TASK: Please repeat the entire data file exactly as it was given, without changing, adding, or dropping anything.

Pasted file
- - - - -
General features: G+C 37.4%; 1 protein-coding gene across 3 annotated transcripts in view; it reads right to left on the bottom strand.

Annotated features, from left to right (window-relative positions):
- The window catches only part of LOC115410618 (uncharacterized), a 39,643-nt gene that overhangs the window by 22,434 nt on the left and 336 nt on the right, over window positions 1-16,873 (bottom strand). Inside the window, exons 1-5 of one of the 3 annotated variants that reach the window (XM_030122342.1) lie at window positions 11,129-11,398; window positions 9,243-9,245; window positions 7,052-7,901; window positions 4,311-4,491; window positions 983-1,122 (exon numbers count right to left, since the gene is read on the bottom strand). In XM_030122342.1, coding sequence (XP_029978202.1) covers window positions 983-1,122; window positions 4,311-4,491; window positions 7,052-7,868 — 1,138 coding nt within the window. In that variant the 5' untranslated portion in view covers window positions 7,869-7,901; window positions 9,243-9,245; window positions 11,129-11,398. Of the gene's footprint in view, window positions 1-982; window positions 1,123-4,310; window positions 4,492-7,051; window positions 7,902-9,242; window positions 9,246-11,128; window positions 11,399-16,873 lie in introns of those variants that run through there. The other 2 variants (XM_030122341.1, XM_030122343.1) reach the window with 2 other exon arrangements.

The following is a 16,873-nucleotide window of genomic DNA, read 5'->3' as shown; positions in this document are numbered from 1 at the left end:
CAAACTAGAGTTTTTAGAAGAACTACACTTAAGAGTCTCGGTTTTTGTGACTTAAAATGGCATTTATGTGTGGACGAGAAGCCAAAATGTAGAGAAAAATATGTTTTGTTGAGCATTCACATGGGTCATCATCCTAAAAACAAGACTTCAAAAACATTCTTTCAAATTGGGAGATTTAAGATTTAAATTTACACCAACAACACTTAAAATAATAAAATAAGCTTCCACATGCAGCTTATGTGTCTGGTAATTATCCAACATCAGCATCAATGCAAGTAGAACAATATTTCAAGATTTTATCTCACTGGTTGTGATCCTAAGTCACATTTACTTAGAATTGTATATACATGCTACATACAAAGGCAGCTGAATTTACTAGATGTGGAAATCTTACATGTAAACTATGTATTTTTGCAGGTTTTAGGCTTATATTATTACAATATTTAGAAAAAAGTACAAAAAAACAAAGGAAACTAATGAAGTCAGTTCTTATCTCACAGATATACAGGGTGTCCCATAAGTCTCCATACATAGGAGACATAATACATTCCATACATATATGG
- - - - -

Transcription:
General features: G+C 37.4%; 1 protein-coding gene across 3 annotated transcripts in view; it reads right to left on the bottom strand.

Annotated features, from left to right (window-relative positions):
- The window catches only part of LOC115410618 (uncharacterized), a 39,643-nt gene that overhangs the window by 22,434 nt on the left and 336 nt on the right, over window positions 1-16,873 (bottom strand). Inside the window, exons 1-5 of one of the 3 annotated variants that reach the window (XM_030122342.1) lie at window positions 11,129-11,398; window positions 9,243-9,245; window positions 7,052-7,901; window positions 4,311-4,491; window positions 983-1,122 (exon numbers count right to left, since the gene is read on the bottom strand). In XM_030122342.1, coding sequence (XP_029978202.1) covers window positions 983-1,122; window positions 4,311-4,491; window positions 7,052-7,868 — 1,138 coding nt within the window. In that variant the 5' untranslated portion in view covers window positions 7,869-7,901; window positions 9,243-9,245; window positions 11,129-11,398. Of the gene's footprint in view, window positions 1-982; window positions 1,123-4,310; window positions 4,492-7,051; window positions 7,902-9,242; window positions 9,246-11,128; window positions 11,399-16,873 lie in introns of those variants that run through there. The other 2 variants (XM_030122341.1, XM_030122343.1) reach the window with 2 other exon arrangements.

The following is a 16,873-nucleotide window of genomic DNA, read 5'->3' as shown; positions in this document are numbered from 1 at the left end:
CAAACTAGAGTTTTTAGAAGAACTACACTTAAGAGTCTCGGTTTTTGTGACTTAAAATGGCATTTATGTGTGGACGAGAAGCCAAAATGTAGAGAAAAATATGTTTTGTTGAGCATTCACATGGGTCATCATCCTAAAAACAAGACTTCAAAAACATTCTTTCAAATTGGGAGATTTAAGATTTAAATTTACACCAACAACACTTAAAATAATAAAATAAGCTTCCACATGCAGCTTATGTGTCTGGTAATTATCCAACATCAGCATCAATGCAAGTAGAACAATATTTCAAGATTTTATCTCACTGGTTGTGATCCTAAGTCACATTTACTTAGAATTGTATATACATGCTACATACAAAGGCAGCTGAATTTACTAGATGTGGAAATCTTACATGTAAACTATGTATTTTTGCAGGTTTTAGGCTTATATTATTACAATATTTAGAAAAAAGTACAAAAAAACAAAGGAAACTAATGAAGTCAGTTCTTATCTCACAGATATACAGGGTGTCCCATAAGTCTCCATACATAGGAGACATAATACATTCCATACATATATGG